The Consolation of Philosophy
The Inconstancy of Fortune: A Close Reading of Boethius Book II, Chapter II College
In Boethius’s The Consolation of Philosophy, Lady Philosophy comes to console Boethius, who is imprisoned for execution and despairing of his fate. After a discourse on her own nature, Lady Philosophy begins Book II by describing Fortune (classically known as the Lady Fortuna), through both poetry and prose, with vivid personification and persuasive argument. In the prose section of Chapter II of Book II, Boethius, through Lady Philosophy, artistically fabricates an indignant soliloquy from the mouth of Fortune to “mortal man” that eloquently puts forth several truths about the nature of Lady Fortuna. In this particular passage, Boethius admirably discourses on the character of Fortune, explicating her nature and presenting an effectual argument against placing one’s hope in Fortune and her assets by illuminating fortune’s inconstancy, the nature of earthly riches, and the absurdity of blaming Fortune.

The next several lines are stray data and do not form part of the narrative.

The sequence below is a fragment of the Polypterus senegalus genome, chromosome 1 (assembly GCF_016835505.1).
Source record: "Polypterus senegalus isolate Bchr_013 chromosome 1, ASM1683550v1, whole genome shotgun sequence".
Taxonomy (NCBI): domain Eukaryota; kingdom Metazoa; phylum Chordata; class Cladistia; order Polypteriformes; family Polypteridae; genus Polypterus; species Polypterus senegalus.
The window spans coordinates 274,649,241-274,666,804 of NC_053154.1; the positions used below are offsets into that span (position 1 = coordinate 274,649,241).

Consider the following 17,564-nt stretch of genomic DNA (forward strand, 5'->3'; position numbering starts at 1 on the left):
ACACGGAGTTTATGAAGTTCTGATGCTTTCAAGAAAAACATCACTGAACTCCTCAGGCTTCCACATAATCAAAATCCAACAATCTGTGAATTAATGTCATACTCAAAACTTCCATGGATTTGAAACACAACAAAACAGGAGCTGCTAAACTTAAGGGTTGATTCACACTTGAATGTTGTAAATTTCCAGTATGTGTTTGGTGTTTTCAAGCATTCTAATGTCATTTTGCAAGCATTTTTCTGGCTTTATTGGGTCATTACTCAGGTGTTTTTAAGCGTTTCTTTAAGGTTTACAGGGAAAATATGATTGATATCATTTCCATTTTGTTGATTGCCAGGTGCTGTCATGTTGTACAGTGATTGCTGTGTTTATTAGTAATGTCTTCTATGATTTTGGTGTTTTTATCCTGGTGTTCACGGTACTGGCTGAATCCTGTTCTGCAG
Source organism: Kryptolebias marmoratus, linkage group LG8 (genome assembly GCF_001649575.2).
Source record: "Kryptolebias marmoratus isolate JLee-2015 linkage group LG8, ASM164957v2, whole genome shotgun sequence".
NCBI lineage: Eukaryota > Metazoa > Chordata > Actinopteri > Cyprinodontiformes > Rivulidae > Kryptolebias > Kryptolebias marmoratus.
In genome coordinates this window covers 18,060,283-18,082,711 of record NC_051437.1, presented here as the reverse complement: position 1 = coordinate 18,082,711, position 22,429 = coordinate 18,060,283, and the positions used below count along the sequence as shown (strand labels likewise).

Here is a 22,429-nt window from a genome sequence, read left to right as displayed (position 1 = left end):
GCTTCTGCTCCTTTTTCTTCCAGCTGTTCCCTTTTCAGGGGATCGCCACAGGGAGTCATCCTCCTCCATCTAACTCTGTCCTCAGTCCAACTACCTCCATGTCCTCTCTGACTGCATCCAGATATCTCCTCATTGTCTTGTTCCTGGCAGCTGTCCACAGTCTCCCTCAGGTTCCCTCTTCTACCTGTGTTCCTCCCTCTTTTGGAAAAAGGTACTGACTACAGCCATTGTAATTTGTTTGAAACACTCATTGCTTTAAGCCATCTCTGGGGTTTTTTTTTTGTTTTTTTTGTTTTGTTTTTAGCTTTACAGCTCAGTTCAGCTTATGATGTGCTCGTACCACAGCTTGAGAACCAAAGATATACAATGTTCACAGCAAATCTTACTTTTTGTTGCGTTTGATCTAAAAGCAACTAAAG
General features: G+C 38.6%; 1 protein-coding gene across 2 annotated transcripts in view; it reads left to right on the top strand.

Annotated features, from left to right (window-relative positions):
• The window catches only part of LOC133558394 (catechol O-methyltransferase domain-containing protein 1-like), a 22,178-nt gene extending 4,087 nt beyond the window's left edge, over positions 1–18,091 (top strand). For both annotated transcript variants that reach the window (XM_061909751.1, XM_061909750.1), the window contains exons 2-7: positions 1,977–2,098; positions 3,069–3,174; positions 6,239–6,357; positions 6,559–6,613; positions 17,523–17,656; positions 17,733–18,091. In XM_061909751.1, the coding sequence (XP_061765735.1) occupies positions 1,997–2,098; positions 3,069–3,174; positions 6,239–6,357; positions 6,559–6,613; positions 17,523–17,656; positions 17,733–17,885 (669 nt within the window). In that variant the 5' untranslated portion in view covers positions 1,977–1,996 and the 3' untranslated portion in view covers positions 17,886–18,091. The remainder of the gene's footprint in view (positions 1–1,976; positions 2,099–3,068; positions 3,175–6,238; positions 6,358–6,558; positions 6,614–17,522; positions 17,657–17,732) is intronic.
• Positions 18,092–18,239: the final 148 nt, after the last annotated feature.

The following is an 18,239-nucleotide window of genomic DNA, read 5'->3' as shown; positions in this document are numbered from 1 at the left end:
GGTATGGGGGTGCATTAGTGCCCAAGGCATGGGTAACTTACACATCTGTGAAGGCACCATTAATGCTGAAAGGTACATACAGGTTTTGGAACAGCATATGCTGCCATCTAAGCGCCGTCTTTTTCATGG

Before analyzing the chapter in question, it is useful to examine the preceding and succeeding passages in order to understand the chapter’s function and the author’s intent. On a large scale, Book II concerns the nature of Fortune. Book I, preceding it, is Lady Philosophy’s “wake-up call,” to appropriate a colloquialism, to...
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